Skip Navigation LinksHome > June 2014 - Volume 18 - Issue 2 > Trapezium Excision and Suture Suspensionplasty (TESS) for th...
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Techniques in Hand & Upper Extremity Surgery:
doi: 10.1097/BTH.0000000000000046
Techniques

Trapezium Excision and Suture Suspensionplasty (TESS) for the Treatment of Thumb Carpometacarpal Arthritis

Putnam, Matthew D. MD*,†; Meyer, Nicholas J. MD; Baker, Daniel MD§; Brehmer, Jess MD*,†; Carlson, Brent D. MD

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Abstract

Basilar thumb arthritis, or first carpometacarpal arthritis, is a common condition affecting older women and some men. It is estimated that as many as one third of postmenopausal woman are affected. Surgical treatment of this condition includes options ranging from arthrodesis to prosthetic arthroplasty. Intermediate options include complete or partial trapezial excision with or without interposition of a cushioning/stabilizing material (auto source, allo source, synthetic source). A multitude of methods appear to offer similar end results, although some methods definitely involve more surgical work and perhaps greater patient risk. Through retrospective evaluation of a cohort of patients who underwent suture suspensionplasty, we determined the postoperative effect on strength, motion, patient satisfaction, complications, and radiographic maintenance of the scaphoid-metacarpal distance. This review shows the method to be clinically effective and, by comparison with a more traditional ligament reconstruction trapezial interposition arthroplasty, the method does not require use of autograft or allograft tendon and has fewer surgical steps. Forty-four patients were included in this retrospective study. The results showed that 91% of patients were satisfied with the procedure. Pinch and grip strength remained the same preoperatively and postoperatively. A Disabilities of the Arm, Shoulder, and Hand patient-reported outcome instrument (DASH) scores averaged 30 at final follow-up. Three patients developed a late complication requiring further surgical intervention. In summary, this technique appears to be technically reproducible, requires no additional tendon material, and achieves objectively and subjectively similar results to other reported procedures used to manage first CMC Arthritis.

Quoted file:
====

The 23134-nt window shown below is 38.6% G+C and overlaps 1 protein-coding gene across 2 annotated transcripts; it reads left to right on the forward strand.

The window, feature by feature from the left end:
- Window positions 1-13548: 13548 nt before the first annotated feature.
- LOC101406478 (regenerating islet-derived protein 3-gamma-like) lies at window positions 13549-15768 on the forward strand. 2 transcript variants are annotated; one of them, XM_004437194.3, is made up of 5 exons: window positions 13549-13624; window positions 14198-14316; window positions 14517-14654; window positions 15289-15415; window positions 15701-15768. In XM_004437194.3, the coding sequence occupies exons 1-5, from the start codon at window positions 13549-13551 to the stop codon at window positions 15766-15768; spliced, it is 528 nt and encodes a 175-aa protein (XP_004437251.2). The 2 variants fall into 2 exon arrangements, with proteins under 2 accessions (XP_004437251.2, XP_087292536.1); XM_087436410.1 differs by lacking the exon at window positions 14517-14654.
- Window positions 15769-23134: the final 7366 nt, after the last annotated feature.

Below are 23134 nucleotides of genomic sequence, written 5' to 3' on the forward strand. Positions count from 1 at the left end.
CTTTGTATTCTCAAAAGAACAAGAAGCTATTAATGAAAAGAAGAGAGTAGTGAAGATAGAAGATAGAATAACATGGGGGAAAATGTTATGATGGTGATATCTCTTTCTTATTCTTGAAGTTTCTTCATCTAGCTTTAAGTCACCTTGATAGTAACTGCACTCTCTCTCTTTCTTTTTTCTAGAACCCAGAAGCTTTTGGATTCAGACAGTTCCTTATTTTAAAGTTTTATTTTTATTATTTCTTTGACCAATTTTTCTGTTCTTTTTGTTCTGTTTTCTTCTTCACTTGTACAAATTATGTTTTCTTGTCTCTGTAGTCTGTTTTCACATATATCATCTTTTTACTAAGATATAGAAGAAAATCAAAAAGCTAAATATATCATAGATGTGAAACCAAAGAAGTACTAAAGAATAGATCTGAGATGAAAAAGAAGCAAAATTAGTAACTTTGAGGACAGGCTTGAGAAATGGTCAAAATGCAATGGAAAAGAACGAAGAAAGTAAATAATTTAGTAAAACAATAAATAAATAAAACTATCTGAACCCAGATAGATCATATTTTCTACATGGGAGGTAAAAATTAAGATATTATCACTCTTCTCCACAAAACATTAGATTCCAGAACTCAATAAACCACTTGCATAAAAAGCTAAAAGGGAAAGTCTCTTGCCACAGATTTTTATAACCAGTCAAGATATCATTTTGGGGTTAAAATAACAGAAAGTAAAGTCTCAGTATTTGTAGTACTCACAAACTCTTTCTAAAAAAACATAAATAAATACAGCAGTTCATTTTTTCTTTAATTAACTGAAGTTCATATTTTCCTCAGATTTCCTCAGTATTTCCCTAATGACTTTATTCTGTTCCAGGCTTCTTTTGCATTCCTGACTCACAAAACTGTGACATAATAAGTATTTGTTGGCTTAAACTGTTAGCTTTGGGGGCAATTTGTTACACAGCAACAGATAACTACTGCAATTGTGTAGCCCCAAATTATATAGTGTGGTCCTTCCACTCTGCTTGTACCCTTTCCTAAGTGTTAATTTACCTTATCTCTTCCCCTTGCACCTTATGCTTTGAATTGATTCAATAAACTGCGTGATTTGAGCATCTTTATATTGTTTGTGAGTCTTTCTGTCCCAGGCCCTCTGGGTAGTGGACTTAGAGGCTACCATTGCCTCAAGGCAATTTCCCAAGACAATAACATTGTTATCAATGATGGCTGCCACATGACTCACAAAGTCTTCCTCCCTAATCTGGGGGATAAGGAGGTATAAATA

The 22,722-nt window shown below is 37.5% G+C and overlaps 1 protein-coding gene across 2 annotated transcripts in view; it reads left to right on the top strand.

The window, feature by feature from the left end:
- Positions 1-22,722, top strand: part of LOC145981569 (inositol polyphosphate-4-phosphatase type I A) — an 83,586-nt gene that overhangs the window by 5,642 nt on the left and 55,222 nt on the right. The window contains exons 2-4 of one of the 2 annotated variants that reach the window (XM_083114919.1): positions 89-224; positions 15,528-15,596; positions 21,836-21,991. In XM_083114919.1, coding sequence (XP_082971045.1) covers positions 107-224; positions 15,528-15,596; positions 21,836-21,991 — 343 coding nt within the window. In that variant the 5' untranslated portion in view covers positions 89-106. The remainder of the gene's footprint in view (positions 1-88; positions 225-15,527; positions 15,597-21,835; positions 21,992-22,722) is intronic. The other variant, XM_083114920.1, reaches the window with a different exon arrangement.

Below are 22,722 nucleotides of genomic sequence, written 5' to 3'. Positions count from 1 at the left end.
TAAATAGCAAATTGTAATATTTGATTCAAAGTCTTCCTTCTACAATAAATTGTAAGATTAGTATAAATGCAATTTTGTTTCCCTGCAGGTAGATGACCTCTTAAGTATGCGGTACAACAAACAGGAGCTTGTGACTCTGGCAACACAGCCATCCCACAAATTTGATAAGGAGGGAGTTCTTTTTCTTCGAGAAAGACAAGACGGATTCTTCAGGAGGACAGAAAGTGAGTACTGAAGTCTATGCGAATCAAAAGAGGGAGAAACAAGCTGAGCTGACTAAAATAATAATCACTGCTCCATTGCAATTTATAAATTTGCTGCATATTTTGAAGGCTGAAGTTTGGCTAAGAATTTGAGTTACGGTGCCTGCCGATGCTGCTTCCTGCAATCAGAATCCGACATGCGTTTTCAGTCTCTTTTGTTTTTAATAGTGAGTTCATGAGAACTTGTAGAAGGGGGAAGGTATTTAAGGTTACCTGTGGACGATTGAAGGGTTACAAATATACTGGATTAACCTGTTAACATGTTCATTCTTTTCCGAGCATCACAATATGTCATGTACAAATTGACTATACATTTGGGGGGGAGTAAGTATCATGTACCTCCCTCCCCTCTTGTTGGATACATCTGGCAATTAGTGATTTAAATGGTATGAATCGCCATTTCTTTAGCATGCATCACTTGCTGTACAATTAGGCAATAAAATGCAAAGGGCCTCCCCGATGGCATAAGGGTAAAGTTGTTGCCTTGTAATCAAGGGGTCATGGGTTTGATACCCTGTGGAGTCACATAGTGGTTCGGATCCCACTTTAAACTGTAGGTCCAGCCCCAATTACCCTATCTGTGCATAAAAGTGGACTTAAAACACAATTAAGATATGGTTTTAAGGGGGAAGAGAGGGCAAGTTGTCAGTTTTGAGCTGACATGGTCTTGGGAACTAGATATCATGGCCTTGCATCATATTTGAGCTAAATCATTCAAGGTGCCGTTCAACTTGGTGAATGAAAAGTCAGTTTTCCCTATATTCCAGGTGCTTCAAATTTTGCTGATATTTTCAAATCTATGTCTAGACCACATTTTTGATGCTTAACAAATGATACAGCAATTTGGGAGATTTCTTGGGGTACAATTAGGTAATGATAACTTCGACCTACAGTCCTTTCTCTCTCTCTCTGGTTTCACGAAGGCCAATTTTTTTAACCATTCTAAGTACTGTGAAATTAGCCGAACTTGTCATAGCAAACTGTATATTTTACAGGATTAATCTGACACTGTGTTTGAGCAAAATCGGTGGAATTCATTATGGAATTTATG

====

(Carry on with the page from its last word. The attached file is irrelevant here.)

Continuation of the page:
Copyright © 2014 by Lippincott Williams & Wilkins

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